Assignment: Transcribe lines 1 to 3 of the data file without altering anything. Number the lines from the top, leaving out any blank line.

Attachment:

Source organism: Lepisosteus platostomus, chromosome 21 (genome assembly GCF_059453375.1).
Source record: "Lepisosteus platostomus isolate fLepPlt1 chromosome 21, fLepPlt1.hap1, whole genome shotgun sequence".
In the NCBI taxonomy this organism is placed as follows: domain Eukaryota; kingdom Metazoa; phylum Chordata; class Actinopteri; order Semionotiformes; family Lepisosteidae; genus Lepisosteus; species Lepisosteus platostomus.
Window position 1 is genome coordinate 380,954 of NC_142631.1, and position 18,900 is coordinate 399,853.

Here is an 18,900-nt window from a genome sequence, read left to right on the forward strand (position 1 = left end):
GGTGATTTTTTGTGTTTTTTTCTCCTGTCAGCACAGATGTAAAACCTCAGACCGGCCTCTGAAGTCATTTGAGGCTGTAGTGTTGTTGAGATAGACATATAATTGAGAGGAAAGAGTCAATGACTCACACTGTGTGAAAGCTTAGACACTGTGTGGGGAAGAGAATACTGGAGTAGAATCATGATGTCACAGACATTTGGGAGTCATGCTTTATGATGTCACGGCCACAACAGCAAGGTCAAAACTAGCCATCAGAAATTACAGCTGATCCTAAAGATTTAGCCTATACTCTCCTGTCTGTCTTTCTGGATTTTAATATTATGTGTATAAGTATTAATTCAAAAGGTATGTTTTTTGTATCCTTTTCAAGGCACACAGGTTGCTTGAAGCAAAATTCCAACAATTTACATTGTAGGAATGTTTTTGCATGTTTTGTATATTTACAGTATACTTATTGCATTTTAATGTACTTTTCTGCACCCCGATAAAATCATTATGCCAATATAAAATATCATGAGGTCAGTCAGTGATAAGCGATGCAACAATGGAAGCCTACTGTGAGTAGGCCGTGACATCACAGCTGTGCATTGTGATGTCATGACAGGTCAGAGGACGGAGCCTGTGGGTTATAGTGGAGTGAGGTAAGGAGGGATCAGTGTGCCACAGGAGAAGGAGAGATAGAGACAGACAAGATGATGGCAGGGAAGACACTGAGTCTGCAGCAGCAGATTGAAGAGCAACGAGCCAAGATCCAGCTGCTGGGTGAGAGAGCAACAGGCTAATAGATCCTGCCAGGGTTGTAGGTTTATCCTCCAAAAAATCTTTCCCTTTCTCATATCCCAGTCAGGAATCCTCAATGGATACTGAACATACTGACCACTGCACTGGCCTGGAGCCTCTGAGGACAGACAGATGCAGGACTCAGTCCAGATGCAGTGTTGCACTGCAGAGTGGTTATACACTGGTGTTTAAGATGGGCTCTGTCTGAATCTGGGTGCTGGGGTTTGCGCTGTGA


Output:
Source organism: Lepisosteus platostomus, chromosome 21 (genome assembly GCF_059453375.1).
Source record: "Lepisosteus platostomus isolate fLepPlt1 chromosome 21, fLepPlt1.hap1, whole genome shotgun sequence".
In the NCBI taxonomy this organism is placed as follows: domain Eukaryota; kingdom Metazoa; phylum Chordata; class Actinopteri; order Semionotiformes; family Lepisosteidae; genus Lepisosteus; species Lepisosteus platostomus.